A shakuhachi (Japanese: 尺八, pronounced [ɕakɯhat͡ɕi]; Chinese: 尺八; pinyin: chǐbā) is a Japanese and ancient Chinese longitudinal, end-blown flute that is made of bamboo.

A Tozan school shakuhachi flute, blowing edge up. Left: top view, four holes. Right: bottom view, fifth hole.
Woodwind instrument
Classification woodwind
Hornbostel–Sachs classification421.111.12
(Open single end-blown flute with fingerholes)
  • 7th century (kodai shakuhachi or ancient shakuhachi)
  • 16th century (fuke shakuhachi, the currently known shakuhachi.)

The bamboo end-blown flute now known as the shakuhachi was developed in Japan in the 16th century and is called the fuke shakuhachi (普化尺八).[1][2] A bamboo flute known as the kodai shakuhachi (古代尺八, ancient shakuhachi), which is quite different from the current style of shakuhachi, was introduced to Japan from China in the 7th century and died out in the 10th century.[3] After a long blank period, the hitoyogiri shakuhachi (一節切尺八) appeared in the 15th century, and then in the 16th century, the fuke shakuhachi was developed in Japan. The fuke shakuhachi flourished in the 18th century during the Edo period, and eventually the hitoyogiri shakuhachi also died out. The fuke shakuhachi developed in Japan is longer and thicker than the kodai shakuhachi and has one finger hole less. It is longer and thicker than hitoyogiri shakuhachi and is superior in volume, range, scale and tone quality.[4] Today, since the shakuhachi generally refers only to fuke shakuhachi, the theory that the shakuhachi is an instrument unique to Japan is widely accepted.[5]

The shakuhachi is traditionally made of bamboo, but versions now exist in ABS and hardwoods. It was used by the monks of the Fuke Zen of Zen Buddhism in the practice of suizen (blowing meditation).

The instrument is tuned to the minor pentatonic scale.


The name shakuhachi means "1.8 shaku", referring to its size. It is a compound of two words:

  1. shaku () is an archaic unit of length equal to 30.3 centimetres (0.99 ft)) and subdivided in ten subunits.
  2. hachi () means "eight", here eight sun, or tenths, of a shaku.

Thus, the compound word shaku-hachi means "one shaku eight sun" (54.54 cm (21.47 in)), the standard length of a shakuhachi. Other shakuhachi vary in length from about 1.3 shaku up to 3.6 shaku. Although the sizes differ, all are still referred to generically as shakuhachi.


A shakuhachi showing its Kinko school utaguchi (歌口, blowing edge) and inlay
Myōan-ji shakuhachi fingering chart and notation

Shakuhachi are usually made from the root end of madake (Phyllostachys bambusoides) bamboo culm and are extremely versatile instruments. Professional players can produce virtually any pitch they wish from the instrument, and play a wide repertoire of original Zen music, ensemble music with koto, biwa, and shamisen, folk music, jazz, and other modern pieces.

Much of the shakuhachi's subtlety (and player's skill) lies in its rich tone colouring, and the ability for its variation. Different fingerings, embouchures and amounts of meri/kari can produce notes of the same pitch, but with subtle or dramatic differences in the tone colouring. Holes can be covered partially and pitch varied subtly or substantially by changing the blowing angle. The Honkyoku pieces rely heavily on this aspect of the instrument to enhance their subtlety and depth.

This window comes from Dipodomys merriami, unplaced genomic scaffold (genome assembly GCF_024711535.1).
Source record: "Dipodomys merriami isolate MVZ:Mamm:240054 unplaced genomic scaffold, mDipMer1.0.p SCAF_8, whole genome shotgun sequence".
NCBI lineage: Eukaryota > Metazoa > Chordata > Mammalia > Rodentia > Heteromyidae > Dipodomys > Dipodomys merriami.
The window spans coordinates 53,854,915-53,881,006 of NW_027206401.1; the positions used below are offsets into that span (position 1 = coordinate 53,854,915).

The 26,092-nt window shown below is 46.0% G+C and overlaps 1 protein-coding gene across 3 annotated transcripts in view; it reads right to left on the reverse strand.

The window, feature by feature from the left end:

Unlike a recorder, where the player blows into a duct—a narrow airway over a block which is called a "fipple"—and thus has limited pitch control, the shakuhachi player blows as one would blow across the top of an empty bottle (though the shakuhachi has a sharp edge to blow against called utaguchi) and therefore has substantial pitch control. The term utaguchi (歌口) literally translates as "to the mouth that sings", referring to the upper and main hole of the flute where the mouthpiece or blowing edge is created by a natural diagonal cut in the bamboo.[citation needed]

The history of the shakuhachi shows a variety of designs of inlaid mouthpieces that vary between certain traditional Japanese schools of shakuhachi. Thus, the Kinko Ryu, Myoan and Tozan Ryu, differ in different features in their line of mouthpiece design, coinciding in them the total non-use in their inlay of the semi-circumference formed by the natural cut of the mouthpiece in the bamboo. Beyond the fact that these inlaid forms were a hallmark of styles and schools, the fact of inlaying a mouthpiece historically could respond to a way of repairing the instrument due to wear or damage in particular in its blowing edge.[citation needed]

The five finger holes are tuned to a minor pentatonic scale with no half-tones, but using techniques called meri (メリ) and kari (カリ), in which the blowing angle is adjusted to bend the pitch downward and upward, respectively, combined with embouchure adjustments and fingering techniques the player can bend each pitch as much as a whole tone or more. Pitches may also be lowered by shading (カザシ, kazashi) or partially covering finger holes. Since most pitches can be achieved via several different fingering or blowing techniques on the shakuhachi, the timbre of each possibility is taken into account when composing or playing thus different names are used to write notes of the same pitch which differ in timbre. The shakuhachi has a range of two full octaves (the lower is called / otsu, the upper, kan) and a partial third octave (大甲 dai-kan) though experienced players can produce notes up to E7 (2637.02 Hz) on a 1.8 shakuhachi.[6][7] The various octaves are produced using subtle variations of breath, finger positions and embouchure.